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Encyclopedia > Connection between Poles and Vandals

In the Middle Ages and later there persisted a common false belief that the Vandals were ancestors of Poles or Slavic peoples. That belief originated probably because of two facts: first, confusion of the Venedes with Vandals and secondly, because both Venedes and Vandals in ancient times lived in areas later settled by Poles. In 796 in the Annales Alamanici one can find an excerpt saying Pipinus ... perrexit in regionem Wandalorum, et ipsi Wandali venerunt obvium ("Pippen went to regions of Vandals and the Vandals came to meet him"). In Annales Sangallenses the same raid (however put in 795 is summarised in one short message Wandali conquisiti sunt ("Vandals were destroyed")). This means that early medieval writers gave the name of Vandals to Avars. The Middle Ages formed the middle period in a traditional schematic division of European history into three ages: the classical civilization of Antiquity, the Middle Ages, and modern times, beginning with the Renaissance. ... The Vandals were an East Germanic tribe that entered the late Roman Empire during the 5th century and created a state in North Africa, centered on the city of Carthage. ... The Slavic peoples are defined by their linguistic attainment of the Slavic languages. ... Venedes is the term used in a number of ancient texts, starting with Tacitus, to describe an ethnic group living (presumably) in Central Europe. ... Events December - Coenwulf becomes king of Mercia. ... Events Leo III becomes pope Earliest recorded Viking raid on Ireland. ... The Eurasian Avars were a nomadic people of Eurasia who migrated into central and eastern Europe in the 6th century. ...


Very soon after that in chronicles the name "Vandal" started to mean "Slavs" (eg. in the same Annales Alamanici about a raid of Charlemagne in the country of the Polabian Slavs: perrexit in regionem Wandalorum). In 1056 Annales Augustani mentioned defeat of Germans with Slavic Lucics (?) as exercitus Saxonum a Wandalis trucidatur ("an army of Saxons is destroyed by Vandals"). In the chronicle of Adam of Bremen there is a longer sentence: Charlemagne (742 or 747 – 28 January 814) (also Charles the Great; from Latin, Carolus Magnus or Karolus Magnus), son of King Pippin the Short and Bertrada of Laon, was the king of the Franks from 768 to 814 and king of the Lombards from 774 to 814. ... The Polabian language was a group of Slavic dialects spoken in present-day northern Germany: Mecklenburg, Brandenburg, Saxony-Anhalt, eastern parts of Lower Saxony and Schleswig-Holstein. ... Events Anselm of Canterbury leaves Italy. ... Adam of Bremen (also: Adam Bremensis) was one of the most important German medieval chroniclers. ...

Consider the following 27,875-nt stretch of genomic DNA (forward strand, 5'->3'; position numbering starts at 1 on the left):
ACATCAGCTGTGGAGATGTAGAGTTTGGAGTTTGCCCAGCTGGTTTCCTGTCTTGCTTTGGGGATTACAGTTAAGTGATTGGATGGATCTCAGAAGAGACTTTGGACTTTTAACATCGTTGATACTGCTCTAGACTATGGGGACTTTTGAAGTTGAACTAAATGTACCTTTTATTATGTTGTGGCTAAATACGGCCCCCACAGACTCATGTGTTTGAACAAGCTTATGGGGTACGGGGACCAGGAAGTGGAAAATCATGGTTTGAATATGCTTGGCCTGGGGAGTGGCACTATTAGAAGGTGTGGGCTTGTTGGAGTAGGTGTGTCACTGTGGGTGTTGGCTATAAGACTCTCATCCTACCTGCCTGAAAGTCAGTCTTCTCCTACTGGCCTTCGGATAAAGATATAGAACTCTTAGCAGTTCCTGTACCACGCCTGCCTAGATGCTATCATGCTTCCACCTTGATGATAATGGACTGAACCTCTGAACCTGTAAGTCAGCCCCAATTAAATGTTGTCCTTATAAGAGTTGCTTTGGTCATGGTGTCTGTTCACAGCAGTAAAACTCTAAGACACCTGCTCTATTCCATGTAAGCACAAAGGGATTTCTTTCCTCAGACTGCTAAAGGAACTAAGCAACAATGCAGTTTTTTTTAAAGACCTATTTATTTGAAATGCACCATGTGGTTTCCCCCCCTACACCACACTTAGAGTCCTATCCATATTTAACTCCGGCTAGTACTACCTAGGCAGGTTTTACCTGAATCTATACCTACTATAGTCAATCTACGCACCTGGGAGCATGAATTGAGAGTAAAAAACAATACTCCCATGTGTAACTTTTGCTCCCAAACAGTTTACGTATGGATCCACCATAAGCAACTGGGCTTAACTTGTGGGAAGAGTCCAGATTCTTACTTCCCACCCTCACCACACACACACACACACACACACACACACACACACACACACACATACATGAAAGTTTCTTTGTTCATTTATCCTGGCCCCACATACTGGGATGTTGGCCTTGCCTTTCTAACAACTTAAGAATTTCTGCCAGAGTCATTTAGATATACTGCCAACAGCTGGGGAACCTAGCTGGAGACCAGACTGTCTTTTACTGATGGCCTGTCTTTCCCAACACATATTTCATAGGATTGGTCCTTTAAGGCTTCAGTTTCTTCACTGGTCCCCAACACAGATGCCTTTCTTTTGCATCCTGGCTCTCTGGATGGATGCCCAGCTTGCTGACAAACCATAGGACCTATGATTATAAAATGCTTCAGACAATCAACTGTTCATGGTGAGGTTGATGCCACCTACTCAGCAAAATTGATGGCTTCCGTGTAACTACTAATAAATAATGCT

Sclavania igitur, amplissima Germaniae provintia, a Winulis incolitur, qui olim dicti sum Wandali; decies maior esse fertur nostra Saxonia, presertim si Boemiam et eos, qui trans Oddaram sunt, Polanos, quaia nec habitu nec lingua discrepant, in partem adiecreris Sclavaniae

that is: "Slavania (Slavic lands), the biggest from Germanic countries, is inhabited by Winnils, who were formerly called Vandals. It is supposed to be bigger than our Saxony, especially when it would include Bohemians and Polans across the Oder, since they are no different in customs and language".


In 983-993 Gerhard of Augsburg in Miracula Sancti Oudalrici (about saint Udalric) called Mieszko I dux Wandalorum, Misico nomine. Reign From c. ...


Probably the first man who directly mentioned supposedly Vandalic roots of Poland was the Polish chronicler Wincenty Kadlubek in the 12th century, who wrote that Poles were once called Vandals, because they live next to the river Vandalus (Vistula), and that river received its name from the mythical queen Vanda who committed suicide by drowning in it. A similar story was told by the author of Wielkopolska chronicle from the 14th century, and then Dzierzwa from Krakow in the 14th century, who tried to give Slavic etymology to all known Vandalic names, like deriving Vanda from węda, that is fishing-rod. Wincenty Kadłubek, also known as Vincent Kadlubek, Vincent Kadlubo, Vincent Kadlubko, Vincent of Cracow. ... (11th century - 12th century - 13th century - other centuries) As a means of recording the passage of time, the 12th century was that century which lasted from 1101 to 1200. ... The Vistula (Polish: WisÅ‚a) is the longest river in Poland. ... Species See text Vanda W. Jones ex R. Br. ... This 14th-century statue from south India depicts the gods Shiva (on the left) and Uma (on the right). ... This article needs cleanup. ... This 14th-century statue from south India depicts the gods Shiva (on the left) and Uma (on the right). ...